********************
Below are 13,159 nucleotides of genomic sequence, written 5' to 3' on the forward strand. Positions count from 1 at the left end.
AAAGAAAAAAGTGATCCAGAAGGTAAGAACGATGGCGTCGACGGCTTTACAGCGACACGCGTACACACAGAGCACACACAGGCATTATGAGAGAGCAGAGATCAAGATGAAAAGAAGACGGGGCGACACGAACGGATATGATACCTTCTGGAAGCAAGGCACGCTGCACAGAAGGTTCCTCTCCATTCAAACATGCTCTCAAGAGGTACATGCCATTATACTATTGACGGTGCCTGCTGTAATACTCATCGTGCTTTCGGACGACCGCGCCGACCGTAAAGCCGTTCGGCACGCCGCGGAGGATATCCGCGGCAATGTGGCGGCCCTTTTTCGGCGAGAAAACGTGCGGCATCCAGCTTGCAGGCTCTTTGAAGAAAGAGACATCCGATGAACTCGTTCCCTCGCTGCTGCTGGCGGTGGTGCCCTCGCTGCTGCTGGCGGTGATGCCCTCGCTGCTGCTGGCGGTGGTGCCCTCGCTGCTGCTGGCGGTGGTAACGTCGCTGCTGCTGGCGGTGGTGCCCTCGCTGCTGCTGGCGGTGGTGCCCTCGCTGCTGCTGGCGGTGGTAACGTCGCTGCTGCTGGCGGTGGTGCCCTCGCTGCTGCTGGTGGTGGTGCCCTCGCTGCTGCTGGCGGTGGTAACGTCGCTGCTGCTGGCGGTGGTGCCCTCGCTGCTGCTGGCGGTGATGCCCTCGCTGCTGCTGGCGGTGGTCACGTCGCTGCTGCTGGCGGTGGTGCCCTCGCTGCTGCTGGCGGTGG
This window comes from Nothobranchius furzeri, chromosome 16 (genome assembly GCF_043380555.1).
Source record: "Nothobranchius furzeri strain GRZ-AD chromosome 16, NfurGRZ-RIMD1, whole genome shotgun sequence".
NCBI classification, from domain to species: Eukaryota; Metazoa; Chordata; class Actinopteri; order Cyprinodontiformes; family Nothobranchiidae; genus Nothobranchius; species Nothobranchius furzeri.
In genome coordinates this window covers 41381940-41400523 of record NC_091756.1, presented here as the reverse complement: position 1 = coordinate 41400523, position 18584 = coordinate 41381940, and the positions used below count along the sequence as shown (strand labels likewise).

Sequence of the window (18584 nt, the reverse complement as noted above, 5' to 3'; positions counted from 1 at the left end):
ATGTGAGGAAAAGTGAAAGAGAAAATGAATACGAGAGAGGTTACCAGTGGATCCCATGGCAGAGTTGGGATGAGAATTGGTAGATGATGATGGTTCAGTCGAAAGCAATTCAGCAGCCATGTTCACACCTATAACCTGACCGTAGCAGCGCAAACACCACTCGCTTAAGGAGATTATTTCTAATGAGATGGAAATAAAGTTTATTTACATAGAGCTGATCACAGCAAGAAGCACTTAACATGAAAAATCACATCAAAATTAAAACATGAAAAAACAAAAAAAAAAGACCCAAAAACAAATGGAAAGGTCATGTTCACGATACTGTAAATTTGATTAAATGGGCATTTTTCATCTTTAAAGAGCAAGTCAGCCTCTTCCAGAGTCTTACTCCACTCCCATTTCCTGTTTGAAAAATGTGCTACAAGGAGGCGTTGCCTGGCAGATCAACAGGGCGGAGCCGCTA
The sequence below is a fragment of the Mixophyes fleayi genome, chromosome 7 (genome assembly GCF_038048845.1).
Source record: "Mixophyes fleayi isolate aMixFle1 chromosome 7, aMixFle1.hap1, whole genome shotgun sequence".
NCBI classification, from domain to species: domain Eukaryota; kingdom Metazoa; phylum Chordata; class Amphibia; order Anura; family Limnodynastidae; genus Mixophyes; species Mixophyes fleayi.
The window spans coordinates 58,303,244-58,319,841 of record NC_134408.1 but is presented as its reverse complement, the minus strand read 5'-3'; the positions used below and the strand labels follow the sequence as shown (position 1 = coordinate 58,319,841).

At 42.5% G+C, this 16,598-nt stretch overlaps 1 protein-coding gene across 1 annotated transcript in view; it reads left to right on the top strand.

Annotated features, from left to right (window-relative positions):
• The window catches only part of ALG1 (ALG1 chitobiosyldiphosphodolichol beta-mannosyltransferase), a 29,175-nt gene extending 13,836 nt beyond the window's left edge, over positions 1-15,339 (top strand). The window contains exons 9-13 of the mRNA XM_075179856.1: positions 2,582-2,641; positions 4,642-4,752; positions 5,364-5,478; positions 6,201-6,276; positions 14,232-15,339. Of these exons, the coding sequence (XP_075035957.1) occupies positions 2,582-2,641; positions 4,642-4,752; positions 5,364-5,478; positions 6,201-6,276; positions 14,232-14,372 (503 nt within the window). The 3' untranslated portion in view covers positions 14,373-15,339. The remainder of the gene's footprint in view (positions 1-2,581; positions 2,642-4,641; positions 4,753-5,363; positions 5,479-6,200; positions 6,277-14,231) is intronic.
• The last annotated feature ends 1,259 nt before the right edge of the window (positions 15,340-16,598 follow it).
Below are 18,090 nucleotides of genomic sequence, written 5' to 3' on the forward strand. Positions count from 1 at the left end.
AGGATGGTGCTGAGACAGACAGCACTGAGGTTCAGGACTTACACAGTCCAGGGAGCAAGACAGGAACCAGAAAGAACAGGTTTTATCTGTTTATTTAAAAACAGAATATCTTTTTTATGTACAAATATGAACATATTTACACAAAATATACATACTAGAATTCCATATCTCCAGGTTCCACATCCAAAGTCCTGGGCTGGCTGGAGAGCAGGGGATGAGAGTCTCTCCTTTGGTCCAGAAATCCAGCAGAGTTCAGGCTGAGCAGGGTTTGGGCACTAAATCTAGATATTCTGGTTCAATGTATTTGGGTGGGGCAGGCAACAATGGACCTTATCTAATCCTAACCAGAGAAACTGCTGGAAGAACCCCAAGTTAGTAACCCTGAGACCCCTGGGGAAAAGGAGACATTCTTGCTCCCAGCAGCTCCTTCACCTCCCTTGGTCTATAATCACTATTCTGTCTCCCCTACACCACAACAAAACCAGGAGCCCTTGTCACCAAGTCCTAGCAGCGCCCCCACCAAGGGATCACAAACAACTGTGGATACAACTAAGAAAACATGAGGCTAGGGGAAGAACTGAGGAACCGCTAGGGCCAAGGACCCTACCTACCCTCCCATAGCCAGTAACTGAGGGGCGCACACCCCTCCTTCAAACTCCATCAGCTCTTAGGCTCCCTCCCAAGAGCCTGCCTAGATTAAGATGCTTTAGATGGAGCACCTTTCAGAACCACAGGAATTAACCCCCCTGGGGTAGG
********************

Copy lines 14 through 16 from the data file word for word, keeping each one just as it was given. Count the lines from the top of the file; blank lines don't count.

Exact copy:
Annotated features, from left to right (window-relative positions):
• The window catches only part of ALG1 (ALG1 chitobiosyldiphosphodolichol beta-mannosyltransferase), a 29,175-nt gene extending 13,836 nt beyond the window's left edge, over positions 1-15,339 (top strand). The window contains exons 9-13 of the mRNA XM_075179856.1: positions 2,582-2,641; positions 4,642-4,752; positions 5,364-5,478; positions 6,201-6,276; positions 14,232-15,339. Of these exons, the coding sequence (XP_075035957.1) occupies positions 2,582-2,641; positions 4,642-4,752; positions 5,364-5,478; positions 6,201-6,276; positions 14,232-14,372 (503 nt within the window). The 3' untranslated portion in view covers positions 14,373-15,339. The remainder of the gene's footprint in view (positions 1-2,581; positions 2,642-4,641; positions 4,753-5,363; positions 5,479-6,200; positions 6,277-14,231) is intronic.
• The last annotated feature ends 1,259 nt before the right edge of the window (positions 15,340-16,598 follow it).